Dissolve yeast in 1/2 cup lukewarm water. Combine milk, shortening, sugar and salt. Cool to lukewarm. Add yeast and eggs. Stir in part of the flour and BEAT VIGOROUSLY, (this is important) and add rest of flour. Dough should be soft. Turn out on well floured board and let rise 10 minutes. Roll dough to about 8×12 inches, about 1/4 inch thick. Brush with butter and sprinkle with sugar and cinnamon mixed together. Roll up like jelly roll and cut in 1/2 inch slices. Roll and slice on waxed paper covered with sugar and cinnamon mixture. Turn slices over and over, rolling each side until very thin. Put on greased baking sheets and let rise 30 minutes. Bake at 300 degrees for about 20 minutes. Remove from pan immediately.

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Chill Hours

You’re thumbing through the newest seed/plant catalog you’ve just received and decided that you may want to plant a peach tree or two this spring. While looking at the varieties available you see: Contender ‘Needs 1,050 chill hours’, Elberta ‘Needs 850 chill hours’, TruGold ‘Needs 600 chill hours’, etc. The first thing that runs through your mind might be ‘What the heck are chill hours?’ You’re in luck. Here’s the story on ‘chill hours’.

It widely known that the Southeastern states is the best area in the U.S. to grow peaches. But growing peaches is not as easy as one might think. The most important item in establishing a peach tree, or a peach orchard, is correct variety selection. Over the winter, each variety of peach or nectarine must collect a set number of hours of temperature being below 45 degrees. They will not begin the blooming process until this set number of hours has been accumulated. Once the pre-determined number of chill hours has been accumulated, they will start to bloom rapidly. Thus, while a low chill hour variety tree will grow quite well in the Northern states, its blossoms and buds will almost always be frozen and the chance of fruit ruined by the frost.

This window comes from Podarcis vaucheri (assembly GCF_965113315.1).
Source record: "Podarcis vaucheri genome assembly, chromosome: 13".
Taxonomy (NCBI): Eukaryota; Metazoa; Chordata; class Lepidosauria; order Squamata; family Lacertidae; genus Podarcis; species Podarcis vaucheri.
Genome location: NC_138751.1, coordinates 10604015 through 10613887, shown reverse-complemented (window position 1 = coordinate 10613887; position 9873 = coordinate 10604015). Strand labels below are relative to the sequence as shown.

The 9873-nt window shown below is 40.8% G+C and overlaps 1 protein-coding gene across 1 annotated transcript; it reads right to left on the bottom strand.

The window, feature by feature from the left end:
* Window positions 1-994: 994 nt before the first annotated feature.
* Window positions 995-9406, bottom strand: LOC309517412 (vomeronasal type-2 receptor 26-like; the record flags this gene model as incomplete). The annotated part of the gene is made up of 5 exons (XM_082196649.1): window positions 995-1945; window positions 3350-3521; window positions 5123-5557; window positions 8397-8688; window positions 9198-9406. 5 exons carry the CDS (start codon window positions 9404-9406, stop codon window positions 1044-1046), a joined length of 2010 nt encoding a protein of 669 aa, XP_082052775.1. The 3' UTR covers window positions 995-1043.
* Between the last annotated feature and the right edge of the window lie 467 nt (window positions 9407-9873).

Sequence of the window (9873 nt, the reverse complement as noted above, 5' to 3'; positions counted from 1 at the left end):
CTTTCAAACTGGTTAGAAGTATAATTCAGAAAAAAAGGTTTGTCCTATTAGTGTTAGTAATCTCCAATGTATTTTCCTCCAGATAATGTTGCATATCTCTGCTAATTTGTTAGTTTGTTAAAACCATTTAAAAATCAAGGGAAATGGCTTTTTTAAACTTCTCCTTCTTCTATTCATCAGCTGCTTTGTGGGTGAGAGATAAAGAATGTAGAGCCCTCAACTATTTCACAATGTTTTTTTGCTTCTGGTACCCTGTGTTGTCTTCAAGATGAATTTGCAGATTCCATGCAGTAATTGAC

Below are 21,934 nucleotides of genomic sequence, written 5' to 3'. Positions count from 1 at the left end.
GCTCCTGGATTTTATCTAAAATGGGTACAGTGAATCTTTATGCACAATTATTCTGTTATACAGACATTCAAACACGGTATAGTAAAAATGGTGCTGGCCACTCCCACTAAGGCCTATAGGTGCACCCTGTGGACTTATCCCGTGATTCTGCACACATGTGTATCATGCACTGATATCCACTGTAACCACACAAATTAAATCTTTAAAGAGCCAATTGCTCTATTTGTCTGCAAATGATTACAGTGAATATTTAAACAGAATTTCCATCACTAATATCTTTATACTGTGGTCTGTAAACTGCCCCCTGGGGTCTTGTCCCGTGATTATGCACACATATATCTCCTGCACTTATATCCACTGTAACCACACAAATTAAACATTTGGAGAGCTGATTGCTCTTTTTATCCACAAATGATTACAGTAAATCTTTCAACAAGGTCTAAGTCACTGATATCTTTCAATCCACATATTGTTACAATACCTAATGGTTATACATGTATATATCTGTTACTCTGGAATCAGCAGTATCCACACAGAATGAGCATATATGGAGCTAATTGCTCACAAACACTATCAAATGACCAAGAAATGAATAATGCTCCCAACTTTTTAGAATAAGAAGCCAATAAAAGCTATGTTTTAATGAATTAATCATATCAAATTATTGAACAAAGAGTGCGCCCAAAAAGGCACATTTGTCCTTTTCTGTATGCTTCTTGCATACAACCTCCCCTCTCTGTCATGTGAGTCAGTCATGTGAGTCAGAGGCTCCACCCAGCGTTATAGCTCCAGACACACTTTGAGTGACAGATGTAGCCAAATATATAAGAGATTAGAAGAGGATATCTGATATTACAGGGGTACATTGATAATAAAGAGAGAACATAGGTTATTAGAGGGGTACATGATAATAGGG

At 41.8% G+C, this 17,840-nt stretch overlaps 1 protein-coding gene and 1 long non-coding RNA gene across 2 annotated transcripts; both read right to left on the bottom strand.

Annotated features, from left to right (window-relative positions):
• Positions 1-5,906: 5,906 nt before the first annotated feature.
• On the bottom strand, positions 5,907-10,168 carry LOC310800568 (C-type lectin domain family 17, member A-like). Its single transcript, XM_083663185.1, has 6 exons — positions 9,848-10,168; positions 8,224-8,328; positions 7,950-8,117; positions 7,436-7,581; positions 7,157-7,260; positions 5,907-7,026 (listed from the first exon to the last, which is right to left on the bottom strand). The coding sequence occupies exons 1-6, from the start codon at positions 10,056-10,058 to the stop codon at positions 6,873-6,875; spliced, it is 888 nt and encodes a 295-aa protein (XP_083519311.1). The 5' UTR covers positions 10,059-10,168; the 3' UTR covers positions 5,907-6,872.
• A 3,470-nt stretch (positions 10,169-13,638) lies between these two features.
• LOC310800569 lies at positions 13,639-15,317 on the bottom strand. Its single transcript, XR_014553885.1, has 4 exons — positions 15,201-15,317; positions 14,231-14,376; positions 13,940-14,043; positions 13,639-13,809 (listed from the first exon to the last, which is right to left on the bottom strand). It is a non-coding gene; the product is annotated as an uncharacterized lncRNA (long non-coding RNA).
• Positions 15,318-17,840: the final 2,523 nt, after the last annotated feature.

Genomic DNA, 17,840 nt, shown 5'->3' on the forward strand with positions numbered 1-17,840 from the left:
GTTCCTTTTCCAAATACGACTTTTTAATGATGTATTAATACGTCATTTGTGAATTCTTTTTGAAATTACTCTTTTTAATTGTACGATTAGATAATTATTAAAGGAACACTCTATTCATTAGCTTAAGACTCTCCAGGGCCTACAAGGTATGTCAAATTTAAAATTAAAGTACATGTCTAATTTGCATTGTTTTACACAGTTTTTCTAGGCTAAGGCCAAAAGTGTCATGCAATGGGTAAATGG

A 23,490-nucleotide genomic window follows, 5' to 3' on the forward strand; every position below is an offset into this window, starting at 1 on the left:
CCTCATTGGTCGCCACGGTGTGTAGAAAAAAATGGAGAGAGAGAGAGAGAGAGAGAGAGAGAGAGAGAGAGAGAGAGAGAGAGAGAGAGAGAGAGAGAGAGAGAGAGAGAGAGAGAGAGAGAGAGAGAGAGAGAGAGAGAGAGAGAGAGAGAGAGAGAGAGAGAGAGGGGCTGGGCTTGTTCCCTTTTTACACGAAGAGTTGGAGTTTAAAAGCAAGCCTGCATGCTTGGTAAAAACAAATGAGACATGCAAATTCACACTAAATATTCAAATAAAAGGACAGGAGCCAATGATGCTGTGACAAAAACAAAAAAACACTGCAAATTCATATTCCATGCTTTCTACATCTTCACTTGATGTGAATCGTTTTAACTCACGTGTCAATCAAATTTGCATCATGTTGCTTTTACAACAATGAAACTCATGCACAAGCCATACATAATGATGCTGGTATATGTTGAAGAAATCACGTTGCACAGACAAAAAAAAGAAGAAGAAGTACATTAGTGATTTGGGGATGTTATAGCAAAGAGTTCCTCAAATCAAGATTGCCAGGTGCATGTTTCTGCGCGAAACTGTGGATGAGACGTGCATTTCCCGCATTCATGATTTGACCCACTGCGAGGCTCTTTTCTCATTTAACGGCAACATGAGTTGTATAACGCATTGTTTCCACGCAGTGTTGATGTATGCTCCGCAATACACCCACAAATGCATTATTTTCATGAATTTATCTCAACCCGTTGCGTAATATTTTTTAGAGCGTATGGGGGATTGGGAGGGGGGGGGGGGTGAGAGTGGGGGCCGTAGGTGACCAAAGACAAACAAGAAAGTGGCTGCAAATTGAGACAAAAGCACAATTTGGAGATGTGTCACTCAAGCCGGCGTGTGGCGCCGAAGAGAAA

As the temperature varies from year to year, the total accumulation of chill hours will also vary. If the required number of chill hours below 45 degrees is not reached, peaches and nectarines will not set fruit or if they do, it will be very sporadic. Along the Gulf and Centeral Atlantic coast states, select varieties with a chill range of 350 to 650 hours. For states north of these areas, select varieties with 700 or more chill hours so they will bloom later in the spring. Check with your local extension office for publications that show the number of chill hours for all areas of each state. On line, go to http://www.extension. org and select the link to your state and area for the exact number of chill hours required.

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Diabetic Baking Powder Biscuits

Besides being a waffle lover, I’m also attracted to baking powder biscuits. Here’s a good recipe for other diabetics as well as all baking powder biscuit enthusiasts.

1 c all-purpose flour
1-1/2 tsp baking powder
1/2 tsp salt
2 Tbsp butter or margarine
6 Tbsp milk

Sift together flour, baking powder and salt. With a pastry blender cut in butter or margarine. Add milk and stir until flour mixture is dampened.Drop batter on lightly greased cookie sheet (1/4 cup measure). Bake at 425 degrees for 15 to 20 minutes or until golden brown.